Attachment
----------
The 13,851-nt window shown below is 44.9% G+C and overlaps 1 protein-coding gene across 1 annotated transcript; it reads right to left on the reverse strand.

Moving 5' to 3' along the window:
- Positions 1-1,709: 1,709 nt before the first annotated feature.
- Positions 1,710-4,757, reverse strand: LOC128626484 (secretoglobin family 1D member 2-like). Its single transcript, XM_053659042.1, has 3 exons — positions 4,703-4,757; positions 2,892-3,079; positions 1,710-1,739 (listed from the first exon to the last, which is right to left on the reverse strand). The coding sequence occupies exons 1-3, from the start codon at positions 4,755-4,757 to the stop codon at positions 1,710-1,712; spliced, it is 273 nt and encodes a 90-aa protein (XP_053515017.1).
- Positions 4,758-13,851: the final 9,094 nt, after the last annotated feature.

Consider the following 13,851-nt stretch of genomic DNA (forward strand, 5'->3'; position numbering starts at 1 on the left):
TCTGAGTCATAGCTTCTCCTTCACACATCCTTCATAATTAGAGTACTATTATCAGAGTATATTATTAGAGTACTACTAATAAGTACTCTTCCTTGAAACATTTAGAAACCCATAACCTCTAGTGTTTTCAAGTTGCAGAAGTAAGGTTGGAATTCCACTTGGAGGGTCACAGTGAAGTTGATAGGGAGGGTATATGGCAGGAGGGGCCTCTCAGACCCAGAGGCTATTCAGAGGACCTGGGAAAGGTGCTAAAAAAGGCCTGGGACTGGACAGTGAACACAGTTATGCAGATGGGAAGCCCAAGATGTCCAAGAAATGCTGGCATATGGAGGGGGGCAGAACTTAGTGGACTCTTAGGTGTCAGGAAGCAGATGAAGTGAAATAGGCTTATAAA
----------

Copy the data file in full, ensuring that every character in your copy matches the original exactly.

The 13,851-nt window shown below is 44.9% G+C and overlaps 1 protein-coding gene across 1 annotated transcript; it reads right to left on the reverse strand.

Moving 5' to 3' along the window:
- Positions 1-1,709: 1,709 nt before the first annotated feature.
- Positions 1,710-4,757, reverse strand: LOC128626484 (secretoglobin family 1D member 2-like). Its single transcript, XM_053659042.1, has 3 exons — positions 4,703-4,757; positions 2,892-3,079; positions 1,710-1,739 (listed from the first exon to the last, which is right to left on the reverse strand). The coding sequence occupies exons 1-3, from the start codon at positions 4,755-4,757 to the stop codon at positions 1,710-1,712; spliced, it is 273 nt and encodes a 90-aa protein (XP_053515017.1).
- Positions 4,758-13,851: the final 9,094 nt, after the last annotated feature.

Consider the following 13,851-nt stretch of genomic DNA (forward strand, 5'->3'; position numbering starts at 1 on the left):
TCTGAGTCATAGCTTCTCCTTCACACATCCTTCATAATTAGAGTACTATTATCAGAGTATATTATTAGAGTACTACTAATAAGTACTCTTCCTTGAAACATTTAGAAACCCATAACCTCTAGTGTTTTCAAGTTGCAGAAGTAAGGTTGGAATTCCACTTGGAGGGTCACAGTGAAGTTGATAGGGAGGGTATATGGCAGGAGGGGCCTCTCAGACCCAGAGGCTATTCAGAGGACCTGGGAAAGGTGCTAAAAAAGGCCTGGGACTGGACAGTGAACACAGTTATGCAGATGGGAAGCCCAAGATGTCCAAGAAATGCTGGCATATGGAGGGGGGCAGAACTTAGTGGACTCTTAGGTGTCAGGAAGCAGATGAAGTGAAATAGGCTTATAAA